A number of surveys and advertising emails end up in your mailbox, advising you to quit your job and do what you love. They cry at a high pitch for you to realise how unhappy you are in the job, and why you need to take your future into your own hands. Not completely wrong. More and more people are reporting to be unhappy at their jobs. Dissatisfaction in a career is also a significant reason for unhappiness in personal life. It is a prevalent scenario and the situation is worsening. What about you? Are you also facing such questions about happiness in your job?

The first wisdom that anyone should be aware of is that a job is only a part of their life, not the life. Changing a job is not like changing your parents. Leaving a company is not like abandoning your family. Therefore, if you ever feel to change or leave your job, it does not need to be a moral dilemma for you. However, why are you changing the job is an important aspect which needs more consideration than only a nudge through marketing emails. The feeling of being bored, or not having anything new to do in your job – cannot be valid reasons since it can happen in any job, and if you give it encouragement, it can happen rather more frequently.

Job needs to be taken as a job. Changing it or being in it should be more pragmatic than a sentimental decision. The purpose of being in any profession is to earn money, improve the lifestyle, and get good social status that comes with the work. It can also provide a sense of ‘work satisfaction’ and ‘service to the society or nation’. It is nothing more. It is not your life. It should not become your identity. If your job is lacking in any of them, you might need to reconsider it. It should not interfere with your life, in terms of time or energy.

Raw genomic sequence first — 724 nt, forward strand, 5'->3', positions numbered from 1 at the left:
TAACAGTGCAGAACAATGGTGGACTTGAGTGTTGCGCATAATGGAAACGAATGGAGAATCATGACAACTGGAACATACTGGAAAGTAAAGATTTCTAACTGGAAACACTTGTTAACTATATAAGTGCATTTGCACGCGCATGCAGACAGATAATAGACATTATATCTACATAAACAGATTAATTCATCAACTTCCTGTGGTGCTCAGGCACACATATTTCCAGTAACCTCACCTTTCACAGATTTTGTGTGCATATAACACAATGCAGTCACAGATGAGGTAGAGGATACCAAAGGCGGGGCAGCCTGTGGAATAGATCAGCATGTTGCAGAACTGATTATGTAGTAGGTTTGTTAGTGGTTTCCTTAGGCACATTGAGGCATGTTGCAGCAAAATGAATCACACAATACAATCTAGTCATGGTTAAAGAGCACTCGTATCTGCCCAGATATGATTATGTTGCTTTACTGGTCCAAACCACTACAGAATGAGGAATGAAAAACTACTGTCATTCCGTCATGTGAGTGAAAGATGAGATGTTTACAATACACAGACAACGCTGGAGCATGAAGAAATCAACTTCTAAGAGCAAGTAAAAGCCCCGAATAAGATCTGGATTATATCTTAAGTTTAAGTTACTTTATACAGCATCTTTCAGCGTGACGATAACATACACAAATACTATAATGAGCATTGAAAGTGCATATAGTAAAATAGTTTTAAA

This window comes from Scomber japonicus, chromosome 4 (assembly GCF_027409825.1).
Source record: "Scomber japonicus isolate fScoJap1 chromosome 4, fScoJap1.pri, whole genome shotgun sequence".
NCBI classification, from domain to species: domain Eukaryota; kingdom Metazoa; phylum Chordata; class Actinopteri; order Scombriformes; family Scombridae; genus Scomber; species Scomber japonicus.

A few pertinent questions that people should answer while thinking about the change of job are: Is it paying you enough? Does it permit you to maintain a reasonable work-life balance? Is the company/boss too intrusive in your way of doing the job? Is it respectful of your social status? Is it giving you an opportunity to grow? Are you feeling emotionally secure in your current job? Is the company culture troubling you? These questions might help in having a pragmatic analysis of your current job viability for your future. Your career plan should play a major role in professional decisions. Emotional aspects should be reduced to a reasonable level since you don’t need to attach yourself emotionally to your job.

Making any rash decision to change/leave your job is as counterproductive as being timid in not moving away from a non-profitable profession.

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